he healthcare marketplace has become fiercely competitive, with cause, disease and healthrelated organizations battling for attention, assistance and awareness while they work simultaneously to operate and effectively fulfill their missions. Achieving these goals, however, requires ongoing “behind-the-scenes” responsibilities, from differentiating and providing programs and services to generating financial support and building relationships. The list is endless. Corporations are constantly seeking innovative ways to differentiate their products and services in sustainable ways while operating a financially sound organization. Competing globally requires a strong brand, building new and deeper connections with consumers and communities and gaining access to new markets. As a result, there is a growing trend of companies and health-related nonprofits creating a variety of partnerships that advance both the mission of the nonprofit organization and the business purpose of the company. Healthcare is about more than just medicine. It’s about research, advocacy, funding and cures. In today’s healthcare environment, finding partners who understand the synchronicity between business and health related issues is crucial. Corporations and nonprofits do in fact speak different languages, especially when it comes to what the return on investment should be for both parties. A successful working relationship will address goals, priorities and activities. As well as funding the activities, endorsing a key message, or marketing which generate awareness and media visibility for both organizations. Think about Yoplait’s “Save Lids to Save Lives” Campaign in support of the Susan G. Komen for the Cure. Each pink lid that consumers turn in results in 10
cents for the organization. Another national example is the American Heart Association and Subway partnering on Heart walks, Fresh Fit meals for children, and financial support for other activities. Regionally, Sisters of St. Francis Healthcare Services joined with national sponsor Macy’s for the local Go Red for Women Campaign. Horseshoe Casino supports the Alzheimer’s Association where proceeds from the gala are an investment in both discovering treatments and an eventual cure, and will provide support to those faced with the challenges of caring for loved ones with dementia. All illustrate the transformational opportunities that now exist for the organizations involved in the partnership. Key to these relationships is the return on investment. Linking a company and its products to a health issue or cause in order to enhance the corporation’s image while benefiting the cause or organization is at the heart of a sustainable partnership/mission impact. The value can be found in the corporation’s ability to enhance employee and customer recruitment. The cause benefits with enhanced credibility for health education programs, increased activities and potential new partners to join the cause. Healthcare is a promise that patients and their families will be well cared for. Healthcare-related programs and services that empower, support or research what ails them become the causes that require the support of strong corporate allies in the fight. To be successful, you have to think creatively. Whether you are on the corporate or non-profit side of the arrangement, think less about cause-marketing and more about partnering—becoming the partner of your collaborator—and you will have more success.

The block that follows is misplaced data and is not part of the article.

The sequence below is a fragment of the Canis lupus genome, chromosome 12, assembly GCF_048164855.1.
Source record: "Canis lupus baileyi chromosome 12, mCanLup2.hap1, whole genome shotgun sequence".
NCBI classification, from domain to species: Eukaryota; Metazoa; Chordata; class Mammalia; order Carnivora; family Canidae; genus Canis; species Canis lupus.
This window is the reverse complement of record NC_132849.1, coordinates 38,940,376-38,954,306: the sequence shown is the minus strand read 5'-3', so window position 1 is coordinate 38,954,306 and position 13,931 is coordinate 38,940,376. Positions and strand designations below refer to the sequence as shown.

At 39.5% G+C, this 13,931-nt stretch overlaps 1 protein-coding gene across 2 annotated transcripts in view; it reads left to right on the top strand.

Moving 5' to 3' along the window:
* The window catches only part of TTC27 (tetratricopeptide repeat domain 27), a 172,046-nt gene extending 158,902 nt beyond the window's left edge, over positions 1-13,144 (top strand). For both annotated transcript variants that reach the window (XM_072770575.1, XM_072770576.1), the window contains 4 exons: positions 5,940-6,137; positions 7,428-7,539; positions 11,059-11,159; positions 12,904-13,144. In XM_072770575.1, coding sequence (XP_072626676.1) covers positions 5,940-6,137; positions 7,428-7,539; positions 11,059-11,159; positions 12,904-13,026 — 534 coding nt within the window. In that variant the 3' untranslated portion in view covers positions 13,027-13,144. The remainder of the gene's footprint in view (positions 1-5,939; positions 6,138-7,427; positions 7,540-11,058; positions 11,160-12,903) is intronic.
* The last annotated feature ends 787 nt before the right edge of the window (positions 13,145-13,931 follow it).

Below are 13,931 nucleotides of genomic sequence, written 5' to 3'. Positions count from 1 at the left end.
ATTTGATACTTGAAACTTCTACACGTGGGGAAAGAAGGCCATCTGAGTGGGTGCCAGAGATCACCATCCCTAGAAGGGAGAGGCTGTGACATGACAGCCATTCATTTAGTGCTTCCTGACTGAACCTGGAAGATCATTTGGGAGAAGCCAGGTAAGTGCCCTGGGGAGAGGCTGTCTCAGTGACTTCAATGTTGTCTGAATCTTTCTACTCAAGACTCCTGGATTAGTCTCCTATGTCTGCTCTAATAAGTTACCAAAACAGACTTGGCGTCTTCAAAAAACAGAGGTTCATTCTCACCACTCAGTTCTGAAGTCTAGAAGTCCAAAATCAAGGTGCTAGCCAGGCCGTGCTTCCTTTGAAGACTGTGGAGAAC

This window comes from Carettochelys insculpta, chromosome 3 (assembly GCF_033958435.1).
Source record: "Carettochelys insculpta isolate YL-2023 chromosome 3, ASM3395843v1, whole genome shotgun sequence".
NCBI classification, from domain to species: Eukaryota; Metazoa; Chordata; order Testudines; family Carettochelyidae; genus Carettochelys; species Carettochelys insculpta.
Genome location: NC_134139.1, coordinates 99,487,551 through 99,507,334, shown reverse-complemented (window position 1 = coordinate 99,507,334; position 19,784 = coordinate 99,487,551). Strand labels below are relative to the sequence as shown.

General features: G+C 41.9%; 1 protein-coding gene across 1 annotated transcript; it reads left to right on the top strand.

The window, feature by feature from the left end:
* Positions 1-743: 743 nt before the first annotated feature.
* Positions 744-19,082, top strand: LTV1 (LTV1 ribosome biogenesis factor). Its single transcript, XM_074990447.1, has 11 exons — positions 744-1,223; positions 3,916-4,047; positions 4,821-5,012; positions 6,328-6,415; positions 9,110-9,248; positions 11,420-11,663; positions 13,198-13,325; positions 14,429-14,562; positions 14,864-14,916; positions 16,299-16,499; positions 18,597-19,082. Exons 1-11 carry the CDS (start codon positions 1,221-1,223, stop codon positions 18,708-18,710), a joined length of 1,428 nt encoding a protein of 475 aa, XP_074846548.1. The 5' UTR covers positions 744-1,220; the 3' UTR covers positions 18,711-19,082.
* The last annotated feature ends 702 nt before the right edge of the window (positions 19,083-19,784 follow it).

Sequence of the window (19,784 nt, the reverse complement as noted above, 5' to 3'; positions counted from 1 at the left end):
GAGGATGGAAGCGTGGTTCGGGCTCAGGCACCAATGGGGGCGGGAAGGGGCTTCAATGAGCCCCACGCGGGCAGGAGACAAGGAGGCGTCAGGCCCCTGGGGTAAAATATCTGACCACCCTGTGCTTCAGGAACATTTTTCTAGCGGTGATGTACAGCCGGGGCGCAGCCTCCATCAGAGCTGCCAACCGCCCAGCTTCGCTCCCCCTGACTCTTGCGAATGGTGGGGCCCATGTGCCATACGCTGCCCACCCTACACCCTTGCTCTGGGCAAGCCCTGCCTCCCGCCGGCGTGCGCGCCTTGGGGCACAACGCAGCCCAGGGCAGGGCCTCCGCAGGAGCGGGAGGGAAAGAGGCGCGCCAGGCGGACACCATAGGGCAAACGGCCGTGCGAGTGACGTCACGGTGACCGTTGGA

There is a growing trend of companies and healthrelated nonprofits creating a variety of partnerships
NORTHWEST INDIANA/CHICAGOLAND BUSIN ESS FALL 2009
Islamic FINANCE McLaren Move Reflects Bahrain Track Record as Gateway to Trillion Dollar Gulf
ews that McLaren Automotive has chosen Bahrain for its regional HQ reflects the Kingdom’s own track record as an international business hub, according to Shaikh Mohammed bin Essa Al Khalifa, Chief Executive of the Bahrain Economic Development Board (EDB). The British high-performance sports car manufacturer announced last week that it will site its head office in Bahrain’s capital, Manama. The competitive cost andease of setting-up business in Bahrain were cited as key factors in the firm’s decision by Middle East, Africa and Asia Pacific regional director Ian Gorsuch. For Shaikh Mohammed, it is further endorsement of the steps taken to create anenvironment conducive to doing business in order to attract foreign economic investment. Shaikh Mohammed said: “McLaren is just one of a growing number of international companies that recognise Bahrain as the